About News

Why is John Zorn so important?

Melissa Smey

Miller Theatre commissioned writer Lara Pellegrinelli to create this season’s Composer Portraits program notes, as well as a series of Q&As with Executive Director Melissa Smey. Here is the fifth installment, centering around our upcoming evening of music from composer John Zorn. 

Q. John Zorn is an iconic composer and someone you know quite well.  

A. I remember going to his 50th birthday concerts at Tonic in 2003 not really knowing much about him, seeing Bar Kokhba, and having my mind blown. Yes, he’s been here a lot. We’ve had several concerts going all the way back to 2001. Hands down, Zorn is one of my favorite composers. I’d put him in my top five of all time right next to Stravinsky.

Q. There’s so much to know about Zorn. In a nutshell, why is he so important?

A. He was a visionary on the downtown scene in improvised music with his bands like Masada, which has a repertoire of three books of compositions with more than 600 songs. But he's so much more than that. He’s had punk projects and he’s written film scores and music for cartoons. He’s made sound installations. Then there’s the creative community that he fosters around The Stone and his record label Tzadik. And all the writings he’s published in his Arcana series. He’s created platforms that support such a wide variety of artists. I aspire to be like that. Out of all that he does, what resonates with me most is the community he creates. It’s brilliant.

Q. In a city where we still have “downtown” spaces and other venues for audiences to hear someone like Zorn, does he need to be here?

A. In the early days of Composer Portraits, there was still a strong divide between “uptown” music and “downtown” music. So it was incredibly important to bring someone like John Zorn uptown to the halls of academia at Columbia University and let people know that this is the face of classical music today.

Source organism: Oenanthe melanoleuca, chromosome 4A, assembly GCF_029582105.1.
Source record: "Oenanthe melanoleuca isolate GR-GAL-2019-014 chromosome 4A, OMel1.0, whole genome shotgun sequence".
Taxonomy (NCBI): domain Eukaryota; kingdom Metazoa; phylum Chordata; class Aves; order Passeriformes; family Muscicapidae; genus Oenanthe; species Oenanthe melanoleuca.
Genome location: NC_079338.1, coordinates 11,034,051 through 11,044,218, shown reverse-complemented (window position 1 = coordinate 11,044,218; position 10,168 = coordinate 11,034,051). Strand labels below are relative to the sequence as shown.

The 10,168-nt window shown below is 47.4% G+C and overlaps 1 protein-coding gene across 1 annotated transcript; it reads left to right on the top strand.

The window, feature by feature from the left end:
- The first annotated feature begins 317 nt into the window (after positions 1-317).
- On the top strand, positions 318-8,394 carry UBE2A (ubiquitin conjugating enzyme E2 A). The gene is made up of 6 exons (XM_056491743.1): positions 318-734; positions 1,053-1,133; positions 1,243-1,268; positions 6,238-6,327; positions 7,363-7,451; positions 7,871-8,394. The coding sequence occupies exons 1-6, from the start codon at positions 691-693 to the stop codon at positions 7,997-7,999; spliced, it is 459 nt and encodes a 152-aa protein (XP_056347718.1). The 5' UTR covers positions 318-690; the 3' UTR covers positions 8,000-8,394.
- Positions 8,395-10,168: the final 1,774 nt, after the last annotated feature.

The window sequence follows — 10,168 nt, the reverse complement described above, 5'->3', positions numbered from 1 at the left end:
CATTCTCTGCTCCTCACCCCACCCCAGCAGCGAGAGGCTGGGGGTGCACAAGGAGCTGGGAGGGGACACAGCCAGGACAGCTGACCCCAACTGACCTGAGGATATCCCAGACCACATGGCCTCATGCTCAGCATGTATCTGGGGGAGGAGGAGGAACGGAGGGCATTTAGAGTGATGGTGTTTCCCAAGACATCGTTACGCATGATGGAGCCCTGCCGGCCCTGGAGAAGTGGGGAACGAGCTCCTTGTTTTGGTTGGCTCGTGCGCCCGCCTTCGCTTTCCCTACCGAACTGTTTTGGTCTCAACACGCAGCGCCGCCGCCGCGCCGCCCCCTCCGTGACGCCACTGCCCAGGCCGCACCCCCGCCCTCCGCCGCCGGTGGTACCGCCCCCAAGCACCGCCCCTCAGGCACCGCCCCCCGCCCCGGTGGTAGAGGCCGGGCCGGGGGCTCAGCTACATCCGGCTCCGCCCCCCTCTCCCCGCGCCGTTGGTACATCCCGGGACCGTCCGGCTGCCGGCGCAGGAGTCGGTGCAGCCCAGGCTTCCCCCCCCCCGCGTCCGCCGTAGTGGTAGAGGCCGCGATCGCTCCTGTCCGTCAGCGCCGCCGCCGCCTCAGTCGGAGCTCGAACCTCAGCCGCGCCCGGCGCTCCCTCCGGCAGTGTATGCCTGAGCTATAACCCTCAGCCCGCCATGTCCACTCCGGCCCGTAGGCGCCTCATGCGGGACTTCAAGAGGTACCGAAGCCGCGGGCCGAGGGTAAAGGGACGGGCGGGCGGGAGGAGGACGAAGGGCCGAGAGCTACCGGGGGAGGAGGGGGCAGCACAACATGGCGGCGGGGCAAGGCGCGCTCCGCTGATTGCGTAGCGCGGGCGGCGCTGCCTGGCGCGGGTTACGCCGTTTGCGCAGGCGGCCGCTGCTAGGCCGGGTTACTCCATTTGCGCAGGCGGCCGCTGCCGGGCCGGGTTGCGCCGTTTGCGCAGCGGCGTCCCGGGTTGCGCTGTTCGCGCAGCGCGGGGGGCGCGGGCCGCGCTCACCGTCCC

Zorn has embodied what it means to make outsider art, but over the course of the last 15 years, he's been everywhere: at the Frick, the Met Museum, Lincoln Center, Carnegie Hall, and the Village Vanguard. So he's become the most embraced outsider I know. It's amazing, right? That the trajectory can change. By refusing to recognize boundaries or labels and by just doing what he wanted to do, he made a space that didn't exist. Our continuing work together is a good reminder, a good measuring stick, of where we’ve come from.

"He’s created platforms that support such a wide variety of artists... Out of all that he does, what resonates with me most is the community he creates. It’s brilliant."

Q. With five world premieres, it looks like Zorn’s program will be very much of the moment.

A. He’s always writing and making new pieces, so he wants an opportunity to showcase them. What we will hear is likely to be fresh out of the oven. He’s choosing the repertoire. He's putting everything together. He’s not playing, but it will be his players, his groups.

We'll have a new piece for piano called Encomia. There’ll be two new quartets for piano, vibes, bass, and drums. There’s also a trumpet piece called Merlin. It’s played on a double bell trumpet and it’s absolutely incredible.​

>> Learn more about John Zorn's upcoming Composer Portrait

Related Composer Portrait posts:

8 Questions to Executive Director Melissa Smey About Composer Portraits

Bringing Kate Soper’s IPSA DIXIT to Miller

Building the Unique Universe of Du Yun's Composer Portrait

More People Need to Know About Wang Lu

How Tyshawn Sorey's Portrait Came About

Cracking the Code: David T. Little